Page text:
"You can train them to be whatever you want them to be," he says. "But horseback field-trial Brittanies run every bit as big and wide as the biggest pointer. They run on the same grounds that the big pointer trials run on, and they do the same things the big pointers do."
The only real difference between a Brittany and a pointer in that regard is stamina.
"A pointer can be in a dead sprint for three hours," Ackerman notes. "A Brittany can only do it for an hour. It just doesn't quite have that stamina."
On the other hand, it is possible to take any of his field-trial dogs to the woods and hunt woodcock or other close-in birds with them.
"The advantage to them is their versatility," he says. "They're happy to be your pet, to travel with you, to sleep in your bed. But then you can woodcock hunt with the same dog you hunt on the prairie with."
Pamela Kadlec owns Just Ducky Kennel and is a professional trainer who specializes in Boykins for both retrieving and upland work. She's spent so much time with the dogs that she's written a book, Retriever Training For Spaniels.
Kadlec says the history of the Boykin spaniel is somewhat shrouded in mystery. What is known is that the breed originated from a small spaniel-type dog found in Spartanburg, S.C., in the early 1900s. A banker named Alexander White rescued the little dog and took it to his friend, Whit Boykin, who was experimenting with dog breeding to create a small multi-purpose retrieving breed. Boykin trained the little stray, which became a great hunter and the foundation of the Boykin spaniel breed. Other breeds involved in the development of the Boykin were Chesapeake Bay retrievers, Springer spaniels, cocker spaniels and American water spaniels.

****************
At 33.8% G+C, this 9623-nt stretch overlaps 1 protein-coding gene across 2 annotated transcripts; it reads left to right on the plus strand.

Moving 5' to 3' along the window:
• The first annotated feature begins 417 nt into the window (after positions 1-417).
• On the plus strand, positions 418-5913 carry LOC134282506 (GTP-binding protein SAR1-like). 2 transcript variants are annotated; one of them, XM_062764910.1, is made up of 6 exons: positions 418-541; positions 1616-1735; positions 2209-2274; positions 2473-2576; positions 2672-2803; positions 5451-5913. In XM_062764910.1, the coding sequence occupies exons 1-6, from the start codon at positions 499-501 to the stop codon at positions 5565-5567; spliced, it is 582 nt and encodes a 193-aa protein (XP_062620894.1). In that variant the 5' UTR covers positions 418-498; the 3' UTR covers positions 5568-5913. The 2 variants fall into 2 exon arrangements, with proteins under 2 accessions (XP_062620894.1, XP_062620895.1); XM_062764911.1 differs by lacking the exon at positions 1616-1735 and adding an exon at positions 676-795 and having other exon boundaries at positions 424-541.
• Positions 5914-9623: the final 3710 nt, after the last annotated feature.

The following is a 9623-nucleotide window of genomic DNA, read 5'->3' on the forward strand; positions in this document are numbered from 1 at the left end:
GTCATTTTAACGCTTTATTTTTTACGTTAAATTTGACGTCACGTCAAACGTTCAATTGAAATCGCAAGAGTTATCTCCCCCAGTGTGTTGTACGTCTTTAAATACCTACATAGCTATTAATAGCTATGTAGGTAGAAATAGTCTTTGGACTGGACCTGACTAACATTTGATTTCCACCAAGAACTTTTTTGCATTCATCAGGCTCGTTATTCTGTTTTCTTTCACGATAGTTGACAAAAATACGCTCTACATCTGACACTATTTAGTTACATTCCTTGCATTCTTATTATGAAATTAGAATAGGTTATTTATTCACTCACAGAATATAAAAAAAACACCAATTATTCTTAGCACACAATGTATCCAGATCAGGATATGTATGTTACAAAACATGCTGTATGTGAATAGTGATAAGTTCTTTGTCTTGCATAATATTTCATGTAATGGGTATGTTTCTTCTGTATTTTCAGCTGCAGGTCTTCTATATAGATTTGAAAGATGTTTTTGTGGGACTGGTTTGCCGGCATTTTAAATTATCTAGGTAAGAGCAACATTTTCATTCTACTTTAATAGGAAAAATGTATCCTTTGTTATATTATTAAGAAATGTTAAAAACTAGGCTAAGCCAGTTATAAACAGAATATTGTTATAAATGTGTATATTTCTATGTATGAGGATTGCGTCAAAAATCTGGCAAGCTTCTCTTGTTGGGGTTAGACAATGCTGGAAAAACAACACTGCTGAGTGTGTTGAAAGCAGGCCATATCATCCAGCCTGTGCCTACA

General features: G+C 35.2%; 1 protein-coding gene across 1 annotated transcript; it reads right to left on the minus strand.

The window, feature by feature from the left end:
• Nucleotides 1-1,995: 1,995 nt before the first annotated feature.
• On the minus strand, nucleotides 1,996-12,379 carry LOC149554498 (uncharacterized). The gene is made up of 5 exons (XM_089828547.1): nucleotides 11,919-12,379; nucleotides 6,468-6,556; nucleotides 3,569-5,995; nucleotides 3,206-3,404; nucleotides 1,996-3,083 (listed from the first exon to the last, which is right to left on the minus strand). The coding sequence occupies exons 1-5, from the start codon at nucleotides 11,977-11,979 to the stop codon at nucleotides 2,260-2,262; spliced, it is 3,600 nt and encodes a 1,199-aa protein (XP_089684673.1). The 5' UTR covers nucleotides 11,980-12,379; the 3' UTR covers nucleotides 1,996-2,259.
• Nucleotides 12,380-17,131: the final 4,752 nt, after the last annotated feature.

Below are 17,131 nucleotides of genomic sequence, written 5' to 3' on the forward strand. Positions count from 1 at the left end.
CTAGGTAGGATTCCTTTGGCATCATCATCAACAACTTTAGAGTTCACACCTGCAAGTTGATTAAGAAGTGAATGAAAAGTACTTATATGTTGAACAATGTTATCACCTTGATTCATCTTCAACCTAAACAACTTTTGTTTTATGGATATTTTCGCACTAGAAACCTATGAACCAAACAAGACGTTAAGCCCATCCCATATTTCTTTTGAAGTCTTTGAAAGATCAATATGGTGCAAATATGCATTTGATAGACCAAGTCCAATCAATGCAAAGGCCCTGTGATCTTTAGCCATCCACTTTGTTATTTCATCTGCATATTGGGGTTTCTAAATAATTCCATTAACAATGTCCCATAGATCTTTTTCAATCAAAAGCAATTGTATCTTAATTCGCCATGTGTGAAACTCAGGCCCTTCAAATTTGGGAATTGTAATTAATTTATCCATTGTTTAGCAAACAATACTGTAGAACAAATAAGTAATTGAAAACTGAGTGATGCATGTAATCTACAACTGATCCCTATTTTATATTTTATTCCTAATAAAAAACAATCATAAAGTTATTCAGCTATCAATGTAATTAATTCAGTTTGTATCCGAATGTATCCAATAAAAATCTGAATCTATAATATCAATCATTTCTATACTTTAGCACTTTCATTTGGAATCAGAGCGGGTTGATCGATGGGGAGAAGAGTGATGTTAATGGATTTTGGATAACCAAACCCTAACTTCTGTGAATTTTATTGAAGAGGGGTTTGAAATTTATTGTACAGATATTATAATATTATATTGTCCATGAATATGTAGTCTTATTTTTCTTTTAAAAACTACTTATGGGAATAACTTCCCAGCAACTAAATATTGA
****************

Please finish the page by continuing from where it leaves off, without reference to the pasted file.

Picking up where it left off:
The Boykin Spaniel Society formed in 1977, and by 1980 it had established a breed standard and begun a registry.
"The breed standard calls for a dog with no more white than a little allowed on the chest," Kadlec explains.
A dog must be between 15 and 18 inches and must weigh 30 to 40 pounds. Bitches are smaller, at 14 to 16 1/2 inches and 25 to 35 pounds. However, since this is such a recently developed breed, there's still a lot of variability in it.
"You can find some that are over 50 pounds and more than 18 inches tall," Kadlec notes. "Another breeder may have pups that weigh in under 25 pounds and under 14 inches tall. Some Boykins make great house dogs, but others are high-maintenance dogs that require daily exercise and training."
Since its standardization, the breed has achieved recognition by the UKC and the North American Hunting Retriever Association, and it's gained in popularity across the United States.
"In 1984, opening day of dove season was named Boykin Spaniel Day," Kadlec says, beaming. "And in 1985, the Boykin was named the State Dog of South Carolina."
If the hunting ability of the Boykin could be distilled into one word, that word would be "versatile."
"Nowadays the Boykin is the perfect all-around hunting companion," Kadlec says. "He'll fetch your doves and ducks, flush and fetch your quail and pheasants, and track your wounded deer."